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The planet Mars is a “landfill” with over 7 tons of human garbage


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Discarded parts, crashed spacecraft, and those that are intact but inactive and no longer functional are some of the human trash that has ended up on the planet’s surface.

THE Mars it is now scattered with junk man-made objects and unfortunately it does not have a “trash bin” to collect them. Human debris of varying sizes on the neighboring planet is estimated at 7,119 kilograms, or about 7.1 tons.

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They come from three sources over the roughly 50 years of planet exploration: discarded parts, crashed spacecraft, and those that are intact but inactive and no longer functional. According to the United Nations Office for Outer Space Affairs, humanity has sent 18 spacecraft to 14 separate missions. Many are still active, but for others Mars has become their “tomb”.

The latest “junk” to be discovered was in mid-August this year, when the US space agency (NASA) announced that the Perseverance rover had found a piece of equipment, a tangled section of netting, that had been ejected during its own landing.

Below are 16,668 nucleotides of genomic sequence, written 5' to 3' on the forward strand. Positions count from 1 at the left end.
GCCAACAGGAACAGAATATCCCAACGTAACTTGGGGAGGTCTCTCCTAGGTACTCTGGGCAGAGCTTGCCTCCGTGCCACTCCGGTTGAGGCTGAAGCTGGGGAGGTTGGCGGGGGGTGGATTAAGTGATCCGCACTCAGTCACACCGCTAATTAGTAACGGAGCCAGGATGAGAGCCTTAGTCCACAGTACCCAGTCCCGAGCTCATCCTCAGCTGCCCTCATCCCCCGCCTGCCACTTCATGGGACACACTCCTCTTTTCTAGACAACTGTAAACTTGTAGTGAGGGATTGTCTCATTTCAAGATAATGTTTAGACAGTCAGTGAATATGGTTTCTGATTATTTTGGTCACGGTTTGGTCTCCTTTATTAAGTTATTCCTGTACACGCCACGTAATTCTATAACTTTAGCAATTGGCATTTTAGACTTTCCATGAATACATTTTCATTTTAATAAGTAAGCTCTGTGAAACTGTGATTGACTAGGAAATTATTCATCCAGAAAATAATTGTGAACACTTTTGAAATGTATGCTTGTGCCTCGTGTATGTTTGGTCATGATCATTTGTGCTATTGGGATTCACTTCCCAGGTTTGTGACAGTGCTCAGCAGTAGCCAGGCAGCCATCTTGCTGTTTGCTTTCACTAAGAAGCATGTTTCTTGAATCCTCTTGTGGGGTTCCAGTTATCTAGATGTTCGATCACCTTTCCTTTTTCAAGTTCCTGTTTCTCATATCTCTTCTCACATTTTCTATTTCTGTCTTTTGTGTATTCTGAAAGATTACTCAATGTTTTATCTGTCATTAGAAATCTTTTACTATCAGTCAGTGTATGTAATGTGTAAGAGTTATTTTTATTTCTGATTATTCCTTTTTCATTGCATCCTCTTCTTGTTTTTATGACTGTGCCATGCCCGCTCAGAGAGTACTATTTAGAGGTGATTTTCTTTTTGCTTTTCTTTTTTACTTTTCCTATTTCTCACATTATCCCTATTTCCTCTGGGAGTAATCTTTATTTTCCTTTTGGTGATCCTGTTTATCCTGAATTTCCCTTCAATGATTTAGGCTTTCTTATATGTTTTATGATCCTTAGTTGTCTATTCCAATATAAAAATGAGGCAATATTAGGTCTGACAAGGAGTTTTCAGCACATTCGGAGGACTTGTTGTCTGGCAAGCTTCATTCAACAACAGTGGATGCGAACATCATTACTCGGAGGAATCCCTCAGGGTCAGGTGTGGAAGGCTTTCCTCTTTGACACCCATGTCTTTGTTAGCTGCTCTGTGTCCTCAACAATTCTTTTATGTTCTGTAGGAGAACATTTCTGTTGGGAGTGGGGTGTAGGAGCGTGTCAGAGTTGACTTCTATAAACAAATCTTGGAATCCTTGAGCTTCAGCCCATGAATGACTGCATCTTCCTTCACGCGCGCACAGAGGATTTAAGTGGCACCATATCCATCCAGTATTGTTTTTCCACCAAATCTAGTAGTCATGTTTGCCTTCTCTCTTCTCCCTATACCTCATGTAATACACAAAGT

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Every mission that attempts to land on the Martian surface smoothly has equipment (heat shield, parachute, etc.) that is discarded during the descent of the craft. When the pre-landing ejecta falls to the ground, it can break into smaller pieces, which are likely to be blown away by strong Martian winds, as was the case with Perseverance’s arrival in 2021. In addition to this rover, other American rovers like Curiosity and Opportunity have run into objects coming from their own landings.

The second largest category of ‘junk’ is the nine idle today space vehicles on the surface of the planet, which are: Mars lander 3, Mars lander 6, Viking 1 lander, Viking 2 lander, Sojourner rover, Beagle 2 lander, Phoenix lander, Spirit rover and Opportunity rover. Most of them are almost intact, so in one sense they could be considered historical ‘relics’ rather than rubbish.

The third category, of wrecked vessels, best qualifies as junk. At least two crashed, while four others were lost shortly before or during their landing, so they should probably be considered fell to pieces e.g. due to their faster than expected descent.

If one adds all of the above, then – according to the robotist’s calculations Cagri Kilic of West Virginia University – the weight of all human constructions sent to ‘Mars, reaches ten tons (9,979 kg). If from this the weight of the spacecrafts in operation up to now (2,860 kg) is subtracted, then there is garbage weighing 7,119 kg.

Some are concerned about the dangers some of this debris could pose to current and future Mars missions. Can e.g. any rover to get involved in such rubbish. Wait, then, until humans take garbage trucks to the “red” planet, when they colonize it.


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